5 Best Manual Planers for the Money

For centuries, carpenters have relied on the best manual planers to achieve a perfect wood finish. No other woodworking tool can remove precise layers of wood quite like it.

The best parts? It doesn’t take much effort to use, is way more durable than electric planer models, and does the same job, sometimes even better.

Because they don’t need a bulky battery pack or messy power cords, manual hand planers are often the more practical solution.

In a world where technology is king, it’s pretty refreshing to see old-school tools that still make the grade.

A manual planer is simple, with very little to go wrong. In fact, if you buy a quality hand planer today, you can expect it to last generations.

Table of Contents

    A Quick Look at Our Top 5 Manual Planers

    Whether you’re installing a door or kitchen cabinets, you need a good wood planer.

    It’s easy to use for removing small amounts of wood to obtain a perfect fit. Just adjust the blade in relation to the throat plate, and off you go.

    Not sure how to find the right one? The reviews below should guide you toward the perfect manual planer for your intended application.

    We’ve researched the brands that offer the best value.

    All the manual hand planers here have received top customer reviews, indicating they are of the highest quality standard and meet all user requirements.

    Best Manual Planers Reviews

    When looking to buy anything online, you must do your own research to ensure you get the best product for your needs.

    This is why we have taken the time to take a more in-depth look at each model so you can rest assured that you are getting good value for your money.

    1. Stanley 12-137, No. 62 Low-Angle Jack Plane

    Stanley “Sweetheart” Manual Planers have won the hearts of carpenters for a long time now, and it’s easy to see why.

    To understand why it’s a good buy, one good example to check out from this series is the Stanley 12-137, No.62.


    The Stanley 12-137, No. 62 is a low-angle jack planer, making it the perfect tool for shooting miters, initial smoothing, and working end grain.

    The cherry handle and knob not only look fantastic but offer a wonderfully comfortable grip. Plus, the Norris-type adjustment makes it really easy to use.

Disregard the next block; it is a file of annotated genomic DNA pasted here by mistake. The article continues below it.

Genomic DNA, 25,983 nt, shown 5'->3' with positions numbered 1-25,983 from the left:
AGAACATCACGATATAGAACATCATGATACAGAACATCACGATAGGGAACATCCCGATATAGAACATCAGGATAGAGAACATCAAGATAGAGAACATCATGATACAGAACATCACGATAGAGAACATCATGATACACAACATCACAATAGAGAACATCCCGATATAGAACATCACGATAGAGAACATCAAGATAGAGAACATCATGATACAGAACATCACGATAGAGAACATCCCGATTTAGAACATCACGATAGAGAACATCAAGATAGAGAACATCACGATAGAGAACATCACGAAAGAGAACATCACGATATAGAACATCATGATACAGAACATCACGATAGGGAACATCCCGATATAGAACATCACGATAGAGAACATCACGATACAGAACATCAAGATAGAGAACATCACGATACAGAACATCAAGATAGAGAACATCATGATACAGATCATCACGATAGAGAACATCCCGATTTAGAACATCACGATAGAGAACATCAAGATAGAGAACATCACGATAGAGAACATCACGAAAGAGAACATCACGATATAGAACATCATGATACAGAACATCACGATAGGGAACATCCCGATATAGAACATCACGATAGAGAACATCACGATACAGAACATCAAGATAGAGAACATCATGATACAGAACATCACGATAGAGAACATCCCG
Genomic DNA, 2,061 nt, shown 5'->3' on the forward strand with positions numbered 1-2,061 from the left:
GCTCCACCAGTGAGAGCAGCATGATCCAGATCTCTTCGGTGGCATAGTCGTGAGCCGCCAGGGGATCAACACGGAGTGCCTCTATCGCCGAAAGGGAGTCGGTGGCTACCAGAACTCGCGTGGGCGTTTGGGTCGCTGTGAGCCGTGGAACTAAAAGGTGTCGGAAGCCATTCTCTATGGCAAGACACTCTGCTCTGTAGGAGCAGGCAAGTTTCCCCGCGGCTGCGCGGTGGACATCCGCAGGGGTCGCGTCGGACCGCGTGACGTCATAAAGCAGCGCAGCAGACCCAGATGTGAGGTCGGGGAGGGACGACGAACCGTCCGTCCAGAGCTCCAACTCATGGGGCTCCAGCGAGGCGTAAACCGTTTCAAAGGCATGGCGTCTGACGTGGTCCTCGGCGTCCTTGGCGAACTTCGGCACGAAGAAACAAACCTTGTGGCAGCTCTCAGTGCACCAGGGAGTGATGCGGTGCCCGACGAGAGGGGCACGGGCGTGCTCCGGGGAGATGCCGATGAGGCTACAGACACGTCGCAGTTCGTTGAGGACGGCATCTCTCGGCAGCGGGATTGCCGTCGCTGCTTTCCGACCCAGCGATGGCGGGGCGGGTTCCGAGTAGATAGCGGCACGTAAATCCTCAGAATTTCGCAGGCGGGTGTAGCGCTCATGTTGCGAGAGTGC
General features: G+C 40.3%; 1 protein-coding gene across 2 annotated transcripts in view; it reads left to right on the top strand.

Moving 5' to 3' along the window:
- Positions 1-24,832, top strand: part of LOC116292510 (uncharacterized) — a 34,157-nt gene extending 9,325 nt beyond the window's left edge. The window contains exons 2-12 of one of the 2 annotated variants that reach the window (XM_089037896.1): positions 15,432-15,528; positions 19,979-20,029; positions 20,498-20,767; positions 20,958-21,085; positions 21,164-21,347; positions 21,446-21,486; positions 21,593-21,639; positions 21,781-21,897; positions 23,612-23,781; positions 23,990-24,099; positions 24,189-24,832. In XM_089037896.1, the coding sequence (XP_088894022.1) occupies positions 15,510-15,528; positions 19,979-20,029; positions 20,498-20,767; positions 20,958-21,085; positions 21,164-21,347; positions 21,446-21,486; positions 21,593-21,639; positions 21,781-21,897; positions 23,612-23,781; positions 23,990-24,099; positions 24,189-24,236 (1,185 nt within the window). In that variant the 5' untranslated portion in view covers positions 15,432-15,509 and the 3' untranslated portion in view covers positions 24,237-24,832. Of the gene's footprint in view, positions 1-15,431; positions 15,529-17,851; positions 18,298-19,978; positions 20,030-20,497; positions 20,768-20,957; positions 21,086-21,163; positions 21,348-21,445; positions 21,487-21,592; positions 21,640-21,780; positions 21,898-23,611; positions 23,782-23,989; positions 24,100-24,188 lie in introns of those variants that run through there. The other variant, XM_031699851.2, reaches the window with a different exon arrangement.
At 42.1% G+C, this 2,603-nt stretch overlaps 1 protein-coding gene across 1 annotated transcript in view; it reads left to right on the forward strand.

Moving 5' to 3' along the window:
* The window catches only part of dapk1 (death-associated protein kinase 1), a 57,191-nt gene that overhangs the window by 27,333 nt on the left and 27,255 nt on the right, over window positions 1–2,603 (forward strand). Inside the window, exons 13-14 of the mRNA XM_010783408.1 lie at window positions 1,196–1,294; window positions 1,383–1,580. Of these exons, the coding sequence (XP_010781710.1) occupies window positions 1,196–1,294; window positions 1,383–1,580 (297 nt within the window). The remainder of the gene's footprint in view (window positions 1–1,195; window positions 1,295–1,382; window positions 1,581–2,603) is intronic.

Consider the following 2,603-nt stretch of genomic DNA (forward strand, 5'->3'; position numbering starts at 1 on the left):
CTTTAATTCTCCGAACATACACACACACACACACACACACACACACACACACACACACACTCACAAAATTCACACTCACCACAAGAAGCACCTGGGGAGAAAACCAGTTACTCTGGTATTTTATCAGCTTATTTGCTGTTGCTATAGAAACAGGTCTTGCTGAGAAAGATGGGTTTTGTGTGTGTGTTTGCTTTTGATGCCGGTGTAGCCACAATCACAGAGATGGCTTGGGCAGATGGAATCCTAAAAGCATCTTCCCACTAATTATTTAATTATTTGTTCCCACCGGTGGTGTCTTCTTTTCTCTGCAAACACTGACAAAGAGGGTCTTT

It has a two-inch-wide blade with a thickness of 3/6 inches. The planer has a length of 14 inches.

    As you can see, this is a well-designed tool. It is solid and has an excellently machined base.

    More importantly, Stanley has been manufacturing hand tools for well over a century.

    Its reputation in this field is legendary, and it offers a lifetime guarantee on all hand (non-electric) tools.

    However, the company has experienced some quality control issues in recent years. Fortunately, its customer service is great.

    Out-of-box problems may be a bit inconvenient, but you should have the issue sorted promptly after contacting Stanley.


    • Quality materials
    • Mouth plate adjustment for different woods
    • Extra strength 3/6-inch blade


    • Possible out-of-box defects
    • Blades are not available at all retail stores

    2. WoodRiver Standard Block Plane

    A block planer is one of the most versatile designs of all planers because of its myriad of uses, making it a must-have item in any woodworking tool collection.

    The WoodRiver Standard Block Hand Plane is based on the tried and tested classic Stanley No. 18.

    You’ll notice that some improvements have been made, mostly strengthening the weak points of the old design.


    The WoodRiver Standard Block Plane boasts a one-inch blade with a 20-degree bed angle and a knuckle-style lever cap.

    Not everyone is that fond of the lever cap, though. It can be accidentally pushed while working, and some may find it tricky to use.

    The tool is two-inch wide and seven inches in length.

    Immediately, you will find that solid metal is used throughout, making this a quality tool that is surprisingly affordable.

    As for the blade, it is manufactured from high-quality one-inch carbon steel.

    Where quality and price are concerned, this is possibly WoodRiver’s best-value block plane. It Is a little heavy for its size, but that’s because of its solid construction.